Twenty-year-old filmmaker Billy Langdown specialises in producing social documentary films and aims to inspire social change through his work.
We believe that high-quality education for life in contemporary arts practice is the creative catalyst for personal, professional and cultural transformation, and our manifesto includes ten propositions, written by our Principal, Professor Andrew Brewerton, that added to the themes of CREATIVE LEARNING and SOCIAL JUSTICE, define our strategic plans for the future. For our new campaign, we invited thirteen current students, recent graduates and alumni to contribute their own propositions.
During his time at the college, Billy travelled to Rally for Choice in Belfast, Northern Ireland, to create a short film to raise awareness of the pro-choice movement. We caught up with him to find out more about his time at the college studying our Extended Diploma Art & Design (Creative Media Production) and his proposition.
Why did you choose to study at Plymouth College of Art?
It’s well known as the place to go for creative study in Devon and I knew a couple of people who went there and loved it. As soon as I started it I loved it, my tutors definitely made it the best experience for me.
Tell us about your proposition.
During my studies, I was passionate about using my skills to highlight social issues and injustice. I was using the medium of film to amplify the voices of people who aren’t loud enough or aren’t often heard. The universal symbol of the megaphone represents that for me, I’m a visual thinker and I believe visual communication can be very powerful.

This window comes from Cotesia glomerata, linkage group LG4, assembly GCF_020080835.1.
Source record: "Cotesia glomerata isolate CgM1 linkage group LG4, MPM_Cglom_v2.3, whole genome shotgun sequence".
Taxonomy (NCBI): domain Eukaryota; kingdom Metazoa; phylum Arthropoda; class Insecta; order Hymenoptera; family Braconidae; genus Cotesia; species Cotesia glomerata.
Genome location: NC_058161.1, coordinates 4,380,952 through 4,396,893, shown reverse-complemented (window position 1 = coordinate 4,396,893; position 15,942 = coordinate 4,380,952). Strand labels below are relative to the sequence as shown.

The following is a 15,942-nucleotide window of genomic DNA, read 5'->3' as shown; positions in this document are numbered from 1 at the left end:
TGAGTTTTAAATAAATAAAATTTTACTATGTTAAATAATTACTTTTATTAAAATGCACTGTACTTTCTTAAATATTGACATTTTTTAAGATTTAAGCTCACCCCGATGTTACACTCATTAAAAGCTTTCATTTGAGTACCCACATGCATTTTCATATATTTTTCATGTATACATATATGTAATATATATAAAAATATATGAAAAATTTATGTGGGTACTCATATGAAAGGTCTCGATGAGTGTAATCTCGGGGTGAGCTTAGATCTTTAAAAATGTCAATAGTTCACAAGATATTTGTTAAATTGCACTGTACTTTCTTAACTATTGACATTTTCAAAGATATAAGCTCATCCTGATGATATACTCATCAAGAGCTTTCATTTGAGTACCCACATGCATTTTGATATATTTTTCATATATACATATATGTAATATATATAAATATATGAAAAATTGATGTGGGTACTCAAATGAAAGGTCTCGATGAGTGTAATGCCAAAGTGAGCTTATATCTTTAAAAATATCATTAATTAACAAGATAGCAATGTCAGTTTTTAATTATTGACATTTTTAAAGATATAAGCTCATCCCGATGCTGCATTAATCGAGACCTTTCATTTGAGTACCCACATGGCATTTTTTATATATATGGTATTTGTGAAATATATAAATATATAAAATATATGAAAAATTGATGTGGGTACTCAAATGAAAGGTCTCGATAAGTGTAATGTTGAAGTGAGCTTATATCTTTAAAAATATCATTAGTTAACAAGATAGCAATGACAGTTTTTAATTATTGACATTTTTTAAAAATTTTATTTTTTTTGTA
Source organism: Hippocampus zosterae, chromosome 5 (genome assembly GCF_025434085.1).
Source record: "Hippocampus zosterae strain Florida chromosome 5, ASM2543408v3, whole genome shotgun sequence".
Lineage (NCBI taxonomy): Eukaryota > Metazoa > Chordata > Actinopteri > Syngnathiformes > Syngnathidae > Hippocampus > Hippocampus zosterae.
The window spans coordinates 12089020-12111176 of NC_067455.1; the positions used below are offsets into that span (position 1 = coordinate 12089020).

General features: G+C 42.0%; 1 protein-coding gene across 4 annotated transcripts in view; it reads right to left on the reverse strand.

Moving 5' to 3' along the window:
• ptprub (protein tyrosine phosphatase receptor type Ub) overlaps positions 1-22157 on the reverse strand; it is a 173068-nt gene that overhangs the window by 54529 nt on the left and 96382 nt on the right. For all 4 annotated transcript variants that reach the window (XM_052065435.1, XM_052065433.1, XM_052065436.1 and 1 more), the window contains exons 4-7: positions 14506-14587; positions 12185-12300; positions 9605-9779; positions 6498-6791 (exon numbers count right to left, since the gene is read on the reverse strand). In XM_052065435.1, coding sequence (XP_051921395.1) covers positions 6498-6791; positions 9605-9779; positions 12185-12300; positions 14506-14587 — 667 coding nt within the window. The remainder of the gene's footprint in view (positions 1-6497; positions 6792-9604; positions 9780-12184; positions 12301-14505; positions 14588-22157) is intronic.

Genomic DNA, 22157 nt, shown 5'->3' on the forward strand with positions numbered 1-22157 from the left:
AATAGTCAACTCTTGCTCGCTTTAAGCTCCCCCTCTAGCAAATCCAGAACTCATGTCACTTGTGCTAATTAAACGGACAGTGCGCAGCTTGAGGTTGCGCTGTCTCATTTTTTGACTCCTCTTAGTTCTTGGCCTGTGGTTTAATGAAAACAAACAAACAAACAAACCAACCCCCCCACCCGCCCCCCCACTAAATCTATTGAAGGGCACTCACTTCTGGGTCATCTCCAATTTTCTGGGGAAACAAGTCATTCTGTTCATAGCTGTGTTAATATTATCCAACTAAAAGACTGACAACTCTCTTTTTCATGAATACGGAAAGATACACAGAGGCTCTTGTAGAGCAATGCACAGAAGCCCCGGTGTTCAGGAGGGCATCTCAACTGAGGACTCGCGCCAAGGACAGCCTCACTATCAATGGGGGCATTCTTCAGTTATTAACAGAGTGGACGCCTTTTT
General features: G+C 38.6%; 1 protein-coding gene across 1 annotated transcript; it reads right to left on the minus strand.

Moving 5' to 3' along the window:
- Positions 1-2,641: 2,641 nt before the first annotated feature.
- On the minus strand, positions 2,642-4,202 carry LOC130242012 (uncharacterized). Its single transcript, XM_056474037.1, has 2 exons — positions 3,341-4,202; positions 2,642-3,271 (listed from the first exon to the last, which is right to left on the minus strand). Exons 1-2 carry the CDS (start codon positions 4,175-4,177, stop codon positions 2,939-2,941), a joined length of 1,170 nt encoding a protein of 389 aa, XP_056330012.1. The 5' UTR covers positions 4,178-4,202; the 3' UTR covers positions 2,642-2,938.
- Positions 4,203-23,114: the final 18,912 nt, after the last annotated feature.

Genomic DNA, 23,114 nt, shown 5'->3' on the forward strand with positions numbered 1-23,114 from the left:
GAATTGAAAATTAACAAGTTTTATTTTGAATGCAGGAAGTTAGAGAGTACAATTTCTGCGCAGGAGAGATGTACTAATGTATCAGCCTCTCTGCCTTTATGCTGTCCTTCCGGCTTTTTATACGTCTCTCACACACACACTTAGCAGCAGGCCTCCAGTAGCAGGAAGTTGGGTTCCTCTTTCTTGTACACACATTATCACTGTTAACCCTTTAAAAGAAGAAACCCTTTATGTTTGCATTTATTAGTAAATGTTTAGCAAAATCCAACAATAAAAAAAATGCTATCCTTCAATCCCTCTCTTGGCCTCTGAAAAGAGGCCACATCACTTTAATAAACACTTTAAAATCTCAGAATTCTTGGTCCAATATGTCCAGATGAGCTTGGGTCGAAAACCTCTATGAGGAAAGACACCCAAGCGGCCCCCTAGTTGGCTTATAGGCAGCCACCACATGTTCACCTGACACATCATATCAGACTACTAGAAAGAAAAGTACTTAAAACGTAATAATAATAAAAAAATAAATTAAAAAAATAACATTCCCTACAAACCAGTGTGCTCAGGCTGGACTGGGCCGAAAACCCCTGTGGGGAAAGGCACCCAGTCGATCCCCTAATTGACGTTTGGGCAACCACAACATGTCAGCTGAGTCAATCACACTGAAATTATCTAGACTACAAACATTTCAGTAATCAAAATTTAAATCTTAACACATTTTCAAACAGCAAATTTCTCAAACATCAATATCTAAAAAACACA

Like many other artists, I want to be a catalyst for change and discussion. I want my work to spark conversations and movement. The film I captured when I attended the pro-choice Rally for Choice in Northern Ireland had a huge impact on me, meeting the people there and speaking to those directly affected made me feel connected to their cause. Making that video made me understand that my work can have an impact.
Did your lecturers encourage you to explore all the different roles available?
As soon as I started getting into filmmaking, it just spiralled and I loved it more and more. I like having control over all creative aspects of making a film; I like to gather all the elements together and have an overview of everything that goes into the production, from scriptwriting and cinematography, to casting and post-production.
My lecturers pushed me towards exploring leadership roles from the beginning, where they must have seen that quality in me. I was encouraged out of my comfort zone, this was a really positive experience and it taught me to always explore my limits.
Who is your biggest inspiration in film?
I’ve always loved documentary filmmaking, and I think the first documentaries I really engaged with were from Vice channel. I also love Louis Theroux and his weird weekends. Now I’m getting closer to working at an industry standard, I’m really appreciating the smaller independent companies. It’s real, it’s gritty, it’s small and compact. I’d like to do that, and it’s something I’m going to aim for. I’d love to film documentaries around the world for a large glossy company, but seeing an indie company working up-close with their subjects is something that really motivates me.
What’s next for you?
The college has been great in helping me make the first step towards forging industry connections, the rest is on me and now I feel capable of doing that. I don’t know where I’ll be in ten years, but one day maybe I’ll start my own production company. I think the biggest challenge will be making myself stand-out and I’m ready to do that.